Typical comparison operations between strings will examine two strings character by
character until one character is different, one string runs out of characters, or until
they’re found to be equal. In order to offer the same sort of functionality with string
data, we need to turn strings into numbers. In this section, we’ll talk about methods of
converting strings into numbers that can be used with Redis ZSETs in order to sort
based on string prefixes. After reading this section, you should be able to sort your
ZSET search results with strings.
Our first step in translating strings into numbers is understanding the limitations
of what we can do. Because Redis uses IEEE 754 double-precision floating-point values
to store scores, we’re limited to at most 64 bits worth of storage. Due to some subtleties
in the way doubles represent numbers, we can’t use all 64 bits. Technically, we
could use more than the equivalent of 63 bits, but that doesn’t buy us significantly more than 63 bits, and for our case, we’ll only use 48 bits for the sake of simplicity.
Using 48 bits limits us to prefixes of 6 bytes on our data, which is often sufficient.
To convert our string into an integer, we’ll trim our string down to six characters (as
necessary), converting each character into its ASCII value. We’ll then extend the values
to six entries for strings shorter than six characters. Finally, we’ll combine all of the values
into an integer. Our code for converting a string into a score can be seen next.
Most of our string_to_score() function should be straightforward, except for
maybe our use of -1 as a filler value for strings shorter than six characters, and our use
of 257 as a multiplier before adding each character value to the score. For many applications,
being able to differentiate between hello and hello can be important, so
we take steps to differentiate the two, primarily by adding 1 to all ASCII values (making
null 1), and using 0 (-1 + 1) as a filler value for short strings. As a bonus, we use an
extra bit to tell us whether a string is more than six characters long, which helps us
with similar six-character prefixes.2
By mapping strings to scores, we’re able to get a prefix comparison of a little more
than the first six characters of our string. For non-numeric data, this is more or less
what we can reasonably do without performing extensive numeric gymnastics, and
without running into issues with how a non-Python library transfers large integers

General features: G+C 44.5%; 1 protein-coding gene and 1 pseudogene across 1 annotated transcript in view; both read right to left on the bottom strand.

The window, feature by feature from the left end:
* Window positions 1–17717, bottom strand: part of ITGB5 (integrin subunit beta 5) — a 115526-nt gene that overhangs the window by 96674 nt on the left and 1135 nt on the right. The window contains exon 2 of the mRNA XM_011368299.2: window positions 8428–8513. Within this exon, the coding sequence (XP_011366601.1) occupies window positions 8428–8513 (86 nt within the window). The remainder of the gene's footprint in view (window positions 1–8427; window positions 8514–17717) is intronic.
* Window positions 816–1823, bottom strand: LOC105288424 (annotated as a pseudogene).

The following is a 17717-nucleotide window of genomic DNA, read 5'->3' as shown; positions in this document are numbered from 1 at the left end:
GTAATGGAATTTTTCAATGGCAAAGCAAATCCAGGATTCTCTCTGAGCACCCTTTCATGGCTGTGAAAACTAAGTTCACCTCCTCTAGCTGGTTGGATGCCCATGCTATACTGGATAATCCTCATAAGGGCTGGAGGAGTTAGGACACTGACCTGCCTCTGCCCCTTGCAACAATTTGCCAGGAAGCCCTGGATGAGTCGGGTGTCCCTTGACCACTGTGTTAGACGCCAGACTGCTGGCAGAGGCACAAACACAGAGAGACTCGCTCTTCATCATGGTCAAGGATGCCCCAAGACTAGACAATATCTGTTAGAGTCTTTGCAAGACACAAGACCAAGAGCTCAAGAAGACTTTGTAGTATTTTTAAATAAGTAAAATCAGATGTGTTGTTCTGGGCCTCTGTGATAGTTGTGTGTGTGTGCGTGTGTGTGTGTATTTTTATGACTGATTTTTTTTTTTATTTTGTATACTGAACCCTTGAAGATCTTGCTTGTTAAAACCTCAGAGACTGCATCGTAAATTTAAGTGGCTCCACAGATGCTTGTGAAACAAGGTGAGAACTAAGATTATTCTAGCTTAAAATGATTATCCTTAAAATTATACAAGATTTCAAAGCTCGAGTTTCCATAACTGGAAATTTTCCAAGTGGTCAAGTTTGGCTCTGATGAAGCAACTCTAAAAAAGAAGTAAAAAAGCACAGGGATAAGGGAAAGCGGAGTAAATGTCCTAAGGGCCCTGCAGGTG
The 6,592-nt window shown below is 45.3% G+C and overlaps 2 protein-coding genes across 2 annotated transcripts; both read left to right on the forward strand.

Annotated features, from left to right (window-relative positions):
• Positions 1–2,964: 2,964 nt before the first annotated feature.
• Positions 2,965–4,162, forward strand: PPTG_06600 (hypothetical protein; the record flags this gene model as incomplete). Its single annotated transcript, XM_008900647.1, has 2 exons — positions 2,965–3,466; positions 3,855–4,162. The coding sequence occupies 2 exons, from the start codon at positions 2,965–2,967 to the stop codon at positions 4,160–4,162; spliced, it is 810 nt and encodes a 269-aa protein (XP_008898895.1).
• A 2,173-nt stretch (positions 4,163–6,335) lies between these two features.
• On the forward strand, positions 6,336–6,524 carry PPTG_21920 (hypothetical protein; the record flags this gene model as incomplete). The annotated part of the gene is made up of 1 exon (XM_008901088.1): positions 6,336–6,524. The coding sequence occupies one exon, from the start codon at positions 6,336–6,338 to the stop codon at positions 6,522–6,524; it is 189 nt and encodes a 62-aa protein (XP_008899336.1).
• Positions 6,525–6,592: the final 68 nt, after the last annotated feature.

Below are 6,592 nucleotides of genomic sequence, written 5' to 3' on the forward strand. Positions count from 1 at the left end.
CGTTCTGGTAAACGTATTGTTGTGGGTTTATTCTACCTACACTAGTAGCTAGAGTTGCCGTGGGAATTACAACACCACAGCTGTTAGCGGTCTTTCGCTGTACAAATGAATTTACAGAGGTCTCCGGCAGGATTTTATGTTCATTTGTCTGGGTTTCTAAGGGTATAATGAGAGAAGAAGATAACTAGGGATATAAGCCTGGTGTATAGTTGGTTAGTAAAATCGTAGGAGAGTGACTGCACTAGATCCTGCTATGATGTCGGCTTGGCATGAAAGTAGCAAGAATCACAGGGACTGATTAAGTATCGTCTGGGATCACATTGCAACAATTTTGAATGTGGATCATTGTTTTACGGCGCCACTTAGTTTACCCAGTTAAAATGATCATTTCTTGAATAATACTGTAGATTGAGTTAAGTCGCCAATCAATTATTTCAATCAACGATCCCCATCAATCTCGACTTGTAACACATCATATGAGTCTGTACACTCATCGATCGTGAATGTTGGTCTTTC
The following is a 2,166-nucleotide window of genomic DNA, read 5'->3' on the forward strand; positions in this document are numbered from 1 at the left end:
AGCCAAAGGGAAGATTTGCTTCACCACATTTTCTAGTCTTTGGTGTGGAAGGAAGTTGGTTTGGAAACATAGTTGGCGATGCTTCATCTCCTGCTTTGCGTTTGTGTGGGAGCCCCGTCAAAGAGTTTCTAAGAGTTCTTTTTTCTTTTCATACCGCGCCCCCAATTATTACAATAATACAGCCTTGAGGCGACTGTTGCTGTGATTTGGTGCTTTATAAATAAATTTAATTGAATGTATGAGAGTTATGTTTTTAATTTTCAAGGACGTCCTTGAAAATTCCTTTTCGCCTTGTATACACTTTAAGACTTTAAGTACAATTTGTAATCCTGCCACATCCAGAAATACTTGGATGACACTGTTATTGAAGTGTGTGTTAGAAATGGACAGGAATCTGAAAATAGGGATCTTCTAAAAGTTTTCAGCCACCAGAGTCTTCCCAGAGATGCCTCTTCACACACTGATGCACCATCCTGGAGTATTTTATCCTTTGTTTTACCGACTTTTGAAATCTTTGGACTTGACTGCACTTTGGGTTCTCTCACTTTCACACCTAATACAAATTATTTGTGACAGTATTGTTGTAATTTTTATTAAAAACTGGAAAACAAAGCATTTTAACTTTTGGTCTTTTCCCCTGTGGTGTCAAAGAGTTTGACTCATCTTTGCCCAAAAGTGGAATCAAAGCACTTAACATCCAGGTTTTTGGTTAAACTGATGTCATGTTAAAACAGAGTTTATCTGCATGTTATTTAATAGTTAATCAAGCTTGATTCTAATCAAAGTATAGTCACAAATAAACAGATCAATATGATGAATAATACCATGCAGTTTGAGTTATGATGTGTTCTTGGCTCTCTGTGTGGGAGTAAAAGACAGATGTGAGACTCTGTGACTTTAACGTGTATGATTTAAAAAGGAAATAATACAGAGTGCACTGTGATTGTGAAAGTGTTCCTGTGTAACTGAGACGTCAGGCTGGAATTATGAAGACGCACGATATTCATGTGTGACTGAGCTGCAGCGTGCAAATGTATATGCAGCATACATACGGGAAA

(that may or may not have been converted to a double).
When using scores derived from strings, the scores aren’t always useful for combining
with other scores and are typically only useful for defining a single sort order.
Back in section 6.1.2, we used ZSETs with scores set to 0 to allow us to perform
prefix matching on user names. We had to add items to the ZSET and either use
WATCH/MULTI/EXEC or the lock that we covered in section 6.2 to make sure that we
fetched the correct range. But if instead we added names with scores being the result
of string_to_score() on the name itself, we could bypass the use of WATCH/
MULTI/EXEC and locks when someone is looking for a prefix of at most six characters
by using ZRANGEBYSCORE, with the endpoints we had calculated before being converted
into scores as just demonstrated. Try rewriting our find_prefix_range() and
autocomplete_on_prefix() functions to use ZRANGEBYSCORE instead.
In this section and for the previous exercise, we converted arbitrary binary strings to
scores, which limited us to six-character prefixes. By reducing the number of valid
characters in our input strings, we don’t need to use a full 8+ bits per input character.
Try to come up with a method that would allow us to use more than a six-character
prefix if we only needed to autocomplete on lowercase alphabetic characters.
that this is because the score that we produced from the string doesn’t really mean
anything, aside from defining a sort order.
Now that we can sort on arbitrary data, and you’ve seen how to use weights to
adjust and combine numeric data, you’re ready to read about how we can use Redis
SETs and ZSETs to target ads.
2 If we didn’t care about differentiating between hello and hello, then we wouldn’t need the filler. If we
didn’t need the filler, we could replace our multiplier of 257 with 256 and get rid of the +1 adjustment. But
with the filler, we actually use .0337 additional bits to let us differentiate short strings from strings that have
nulls. And when combined with the extra bit we used to distinguish whether we have strings longer than six
characters, we actually use 49.0337 total bits.